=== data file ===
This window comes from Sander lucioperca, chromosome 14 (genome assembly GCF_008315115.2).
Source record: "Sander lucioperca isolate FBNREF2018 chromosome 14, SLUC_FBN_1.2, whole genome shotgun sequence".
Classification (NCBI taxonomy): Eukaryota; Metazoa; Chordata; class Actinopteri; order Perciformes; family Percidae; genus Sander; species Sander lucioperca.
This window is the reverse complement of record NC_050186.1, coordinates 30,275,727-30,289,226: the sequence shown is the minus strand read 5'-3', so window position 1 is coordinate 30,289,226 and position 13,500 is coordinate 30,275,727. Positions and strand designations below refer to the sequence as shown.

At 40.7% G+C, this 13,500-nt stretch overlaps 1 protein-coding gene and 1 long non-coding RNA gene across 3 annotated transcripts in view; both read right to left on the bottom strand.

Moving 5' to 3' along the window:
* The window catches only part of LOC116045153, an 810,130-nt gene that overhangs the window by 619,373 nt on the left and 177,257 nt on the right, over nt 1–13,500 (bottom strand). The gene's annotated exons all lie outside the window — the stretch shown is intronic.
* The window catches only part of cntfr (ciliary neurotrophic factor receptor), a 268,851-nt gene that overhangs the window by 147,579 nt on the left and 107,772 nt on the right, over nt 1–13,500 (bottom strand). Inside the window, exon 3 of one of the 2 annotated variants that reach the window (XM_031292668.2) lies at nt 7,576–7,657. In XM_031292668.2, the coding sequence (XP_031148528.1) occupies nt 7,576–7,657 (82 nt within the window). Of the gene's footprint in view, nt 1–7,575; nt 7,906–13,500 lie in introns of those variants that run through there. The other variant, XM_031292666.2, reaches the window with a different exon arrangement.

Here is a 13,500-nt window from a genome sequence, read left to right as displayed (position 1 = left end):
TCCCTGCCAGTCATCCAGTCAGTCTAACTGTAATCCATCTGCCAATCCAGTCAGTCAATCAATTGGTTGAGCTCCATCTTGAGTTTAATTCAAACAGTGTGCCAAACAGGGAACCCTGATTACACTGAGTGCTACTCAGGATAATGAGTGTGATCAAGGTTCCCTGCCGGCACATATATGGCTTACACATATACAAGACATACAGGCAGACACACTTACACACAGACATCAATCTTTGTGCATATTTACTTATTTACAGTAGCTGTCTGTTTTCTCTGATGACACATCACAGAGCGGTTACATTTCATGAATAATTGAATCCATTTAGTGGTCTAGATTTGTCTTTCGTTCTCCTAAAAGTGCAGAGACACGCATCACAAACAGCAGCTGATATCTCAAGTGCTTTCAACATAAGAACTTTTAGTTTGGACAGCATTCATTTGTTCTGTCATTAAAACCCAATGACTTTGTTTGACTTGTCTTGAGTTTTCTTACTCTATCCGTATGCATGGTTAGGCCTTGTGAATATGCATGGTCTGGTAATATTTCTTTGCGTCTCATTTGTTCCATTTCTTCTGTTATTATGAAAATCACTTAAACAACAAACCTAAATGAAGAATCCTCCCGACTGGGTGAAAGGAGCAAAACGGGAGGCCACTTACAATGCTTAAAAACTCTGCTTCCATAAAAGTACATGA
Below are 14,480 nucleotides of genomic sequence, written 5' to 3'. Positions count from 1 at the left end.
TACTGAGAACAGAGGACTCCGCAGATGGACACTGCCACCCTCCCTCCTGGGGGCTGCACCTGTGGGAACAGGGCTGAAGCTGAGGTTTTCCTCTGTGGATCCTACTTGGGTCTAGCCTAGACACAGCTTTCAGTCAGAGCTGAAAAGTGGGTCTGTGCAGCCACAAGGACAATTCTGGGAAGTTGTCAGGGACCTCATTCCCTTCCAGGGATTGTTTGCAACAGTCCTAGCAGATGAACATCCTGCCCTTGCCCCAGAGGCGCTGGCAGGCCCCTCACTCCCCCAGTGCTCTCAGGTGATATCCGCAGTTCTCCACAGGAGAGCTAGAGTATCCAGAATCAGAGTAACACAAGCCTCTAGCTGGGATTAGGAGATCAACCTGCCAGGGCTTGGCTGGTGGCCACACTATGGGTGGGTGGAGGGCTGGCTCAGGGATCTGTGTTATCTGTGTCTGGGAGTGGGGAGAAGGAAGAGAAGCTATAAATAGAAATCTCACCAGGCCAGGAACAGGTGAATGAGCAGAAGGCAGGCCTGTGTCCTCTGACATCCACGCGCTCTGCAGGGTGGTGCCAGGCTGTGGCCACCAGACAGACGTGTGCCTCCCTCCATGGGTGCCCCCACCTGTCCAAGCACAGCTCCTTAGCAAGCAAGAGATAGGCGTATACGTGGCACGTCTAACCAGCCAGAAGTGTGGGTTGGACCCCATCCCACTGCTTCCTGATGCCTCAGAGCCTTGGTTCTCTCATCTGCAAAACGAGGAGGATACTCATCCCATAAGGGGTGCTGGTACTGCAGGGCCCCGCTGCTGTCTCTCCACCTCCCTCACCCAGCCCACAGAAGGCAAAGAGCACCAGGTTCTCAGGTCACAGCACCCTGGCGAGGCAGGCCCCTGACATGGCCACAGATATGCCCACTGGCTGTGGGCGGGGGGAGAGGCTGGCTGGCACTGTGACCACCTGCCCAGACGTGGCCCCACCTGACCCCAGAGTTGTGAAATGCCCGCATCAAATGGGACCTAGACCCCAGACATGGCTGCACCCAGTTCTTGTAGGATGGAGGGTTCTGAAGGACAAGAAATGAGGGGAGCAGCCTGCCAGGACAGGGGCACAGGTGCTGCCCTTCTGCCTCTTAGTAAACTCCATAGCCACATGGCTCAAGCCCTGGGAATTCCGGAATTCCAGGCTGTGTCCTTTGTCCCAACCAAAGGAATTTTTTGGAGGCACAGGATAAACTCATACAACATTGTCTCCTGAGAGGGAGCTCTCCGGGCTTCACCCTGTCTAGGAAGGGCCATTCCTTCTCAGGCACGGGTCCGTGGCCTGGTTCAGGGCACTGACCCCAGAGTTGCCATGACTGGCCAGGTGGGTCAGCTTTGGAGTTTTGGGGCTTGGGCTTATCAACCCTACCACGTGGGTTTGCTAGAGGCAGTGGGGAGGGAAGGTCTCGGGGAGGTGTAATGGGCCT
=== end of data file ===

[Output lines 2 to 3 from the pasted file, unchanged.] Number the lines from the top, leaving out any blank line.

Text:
Source record: "Sander lucioperca isolate FBNREF2018 chromosome 14, SLUC_FBN_1.2, whole genome shotgun sequence".
Classification (NCBI taxonomy): Eukaryota; Metazoa; Chordata; class Actinopteri; order Perciformes; family Percidae; genus Sander; species Sander lucioperca.